Kid Confidence: Help Your Child Make Friends, Build Resilience, and Develop Real Self-Esteem by Eileen Kennedy-Moore

Letting go of the concern “am I good enough” and reducing self-focused thoughts are critical for building self-confidence, according to clinical psychologist and author, Eileen Kennedy-Moore. She suggests that supporting kids as they develop relationships, habits of perseverance, skills for

Sharing the Learning and the Brain Experience with Colleagues

A handy new document helps teachers understand and apply cognitive science in the classroom. Continue reading

“The” Effect of “Exercise” on “the Brain”

A month ago, I wrote about a Twitter feud focusing on exercise during learning. When a PE teacher posted a video of his students reading on exer-cycles, edu-Twitter irrupted with champions (“love it!”) and critics (“bonkers!”). My response at the

Welcome to San Francisco!

We can’t wait to see you at our conference this weekend: Educating Anxious Brains. Various reports have found that many children and teens are experiencing significant stress, anxiety, and mental health issues. More than 1 in 20 children ages 6-17

Interested in Action Research? Try This Instead

We don’t do a lot of cross posting here at Learning and the Brain. I believe this is the first time we’ve done so while I’ve been editor. I think the initiative below is very exciting, and you — Learning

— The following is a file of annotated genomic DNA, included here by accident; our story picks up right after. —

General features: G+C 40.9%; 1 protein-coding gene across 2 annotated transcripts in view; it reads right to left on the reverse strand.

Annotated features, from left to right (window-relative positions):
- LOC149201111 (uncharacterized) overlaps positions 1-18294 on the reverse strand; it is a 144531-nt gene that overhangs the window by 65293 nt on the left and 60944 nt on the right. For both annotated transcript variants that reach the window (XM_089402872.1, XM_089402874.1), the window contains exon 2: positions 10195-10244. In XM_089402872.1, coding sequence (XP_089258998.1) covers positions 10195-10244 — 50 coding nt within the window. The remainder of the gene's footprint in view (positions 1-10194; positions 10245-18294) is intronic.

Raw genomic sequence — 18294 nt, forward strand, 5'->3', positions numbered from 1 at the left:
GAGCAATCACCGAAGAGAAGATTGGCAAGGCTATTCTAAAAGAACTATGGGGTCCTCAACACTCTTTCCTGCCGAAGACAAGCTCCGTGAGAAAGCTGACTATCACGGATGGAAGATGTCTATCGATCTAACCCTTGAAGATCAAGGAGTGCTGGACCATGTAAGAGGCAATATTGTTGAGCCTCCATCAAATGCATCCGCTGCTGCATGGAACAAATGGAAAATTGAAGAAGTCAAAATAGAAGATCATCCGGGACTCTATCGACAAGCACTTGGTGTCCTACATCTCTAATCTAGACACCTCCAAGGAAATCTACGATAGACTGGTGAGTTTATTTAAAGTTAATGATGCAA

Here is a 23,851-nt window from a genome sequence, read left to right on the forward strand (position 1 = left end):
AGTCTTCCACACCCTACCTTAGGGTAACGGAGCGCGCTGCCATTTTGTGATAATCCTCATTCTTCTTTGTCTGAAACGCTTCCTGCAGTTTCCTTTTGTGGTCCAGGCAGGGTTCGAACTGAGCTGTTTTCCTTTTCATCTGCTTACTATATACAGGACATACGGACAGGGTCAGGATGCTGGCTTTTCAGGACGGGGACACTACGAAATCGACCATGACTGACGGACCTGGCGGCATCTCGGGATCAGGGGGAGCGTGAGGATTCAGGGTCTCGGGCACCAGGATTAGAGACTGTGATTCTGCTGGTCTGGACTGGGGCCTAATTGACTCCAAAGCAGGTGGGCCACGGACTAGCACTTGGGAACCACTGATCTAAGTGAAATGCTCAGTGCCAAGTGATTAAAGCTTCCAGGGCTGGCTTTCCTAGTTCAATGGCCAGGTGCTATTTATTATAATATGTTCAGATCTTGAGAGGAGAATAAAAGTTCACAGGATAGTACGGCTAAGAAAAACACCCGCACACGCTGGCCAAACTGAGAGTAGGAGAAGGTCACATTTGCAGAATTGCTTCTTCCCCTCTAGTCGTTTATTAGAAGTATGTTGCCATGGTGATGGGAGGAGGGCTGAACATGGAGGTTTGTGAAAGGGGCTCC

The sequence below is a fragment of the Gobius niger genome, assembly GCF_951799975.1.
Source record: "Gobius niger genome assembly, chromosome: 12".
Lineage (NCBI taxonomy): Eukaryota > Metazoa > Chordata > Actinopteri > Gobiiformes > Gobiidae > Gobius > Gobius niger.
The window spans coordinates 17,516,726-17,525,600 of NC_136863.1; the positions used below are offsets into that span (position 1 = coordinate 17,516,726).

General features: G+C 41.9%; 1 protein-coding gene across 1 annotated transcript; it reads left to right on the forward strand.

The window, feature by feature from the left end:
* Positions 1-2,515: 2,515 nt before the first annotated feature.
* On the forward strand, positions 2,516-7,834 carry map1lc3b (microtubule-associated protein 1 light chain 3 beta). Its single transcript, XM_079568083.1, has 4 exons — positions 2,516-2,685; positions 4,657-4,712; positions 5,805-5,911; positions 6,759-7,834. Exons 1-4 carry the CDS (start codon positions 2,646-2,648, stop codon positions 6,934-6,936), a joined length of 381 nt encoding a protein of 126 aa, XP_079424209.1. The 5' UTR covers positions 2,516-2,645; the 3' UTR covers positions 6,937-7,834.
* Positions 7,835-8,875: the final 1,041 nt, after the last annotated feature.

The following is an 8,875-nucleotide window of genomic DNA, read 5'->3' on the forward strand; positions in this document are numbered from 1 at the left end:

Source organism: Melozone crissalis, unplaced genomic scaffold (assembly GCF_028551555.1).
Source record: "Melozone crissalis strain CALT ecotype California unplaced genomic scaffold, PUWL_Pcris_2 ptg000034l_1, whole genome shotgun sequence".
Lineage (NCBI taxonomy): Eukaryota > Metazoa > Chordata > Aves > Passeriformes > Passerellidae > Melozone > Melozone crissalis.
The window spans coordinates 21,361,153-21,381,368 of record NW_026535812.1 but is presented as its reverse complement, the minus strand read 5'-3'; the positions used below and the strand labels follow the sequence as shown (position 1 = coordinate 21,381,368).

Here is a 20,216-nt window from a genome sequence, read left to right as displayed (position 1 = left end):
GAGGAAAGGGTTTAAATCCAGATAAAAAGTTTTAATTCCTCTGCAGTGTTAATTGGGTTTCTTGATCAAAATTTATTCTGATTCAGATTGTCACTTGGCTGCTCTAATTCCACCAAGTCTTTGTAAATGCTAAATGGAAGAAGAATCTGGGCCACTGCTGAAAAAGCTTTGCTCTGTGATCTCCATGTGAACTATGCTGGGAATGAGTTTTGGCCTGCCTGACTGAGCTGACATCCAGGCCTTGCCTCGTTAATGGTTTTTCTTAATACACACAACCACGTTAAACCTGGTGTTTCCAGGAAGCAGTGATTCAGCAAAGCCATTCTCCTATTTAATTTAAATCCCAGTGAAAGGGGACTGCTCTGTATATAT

How Does Self-Control Really Work? Introducing a Debate

You’d like to know how researchers think about self-control, but don’t know where to begin? Begin here… Continue reading

A Fresh Approach to Evaluating Working Memory Training

A new method for evaluating working memory training raises an intriguing possibility: despite all our skepticism, might that training work after all? Continue reading

Where Should Students Study?

My teachers told me to study in the library. What does today’s research say? Continue reading

Today’s Humble Pie: 206 Bones

I was wrong. Somewhere, teachers really do write down long lists of words to be copied. Trust me: that’s not what “direct instruction means.” At all. Continue reading

Is it Better to be a “Natural” or a “Striver”?

Research with musicians suggests that — although we say we prefer hard work — our value judgments end up rewarding perceived talent. Continue reading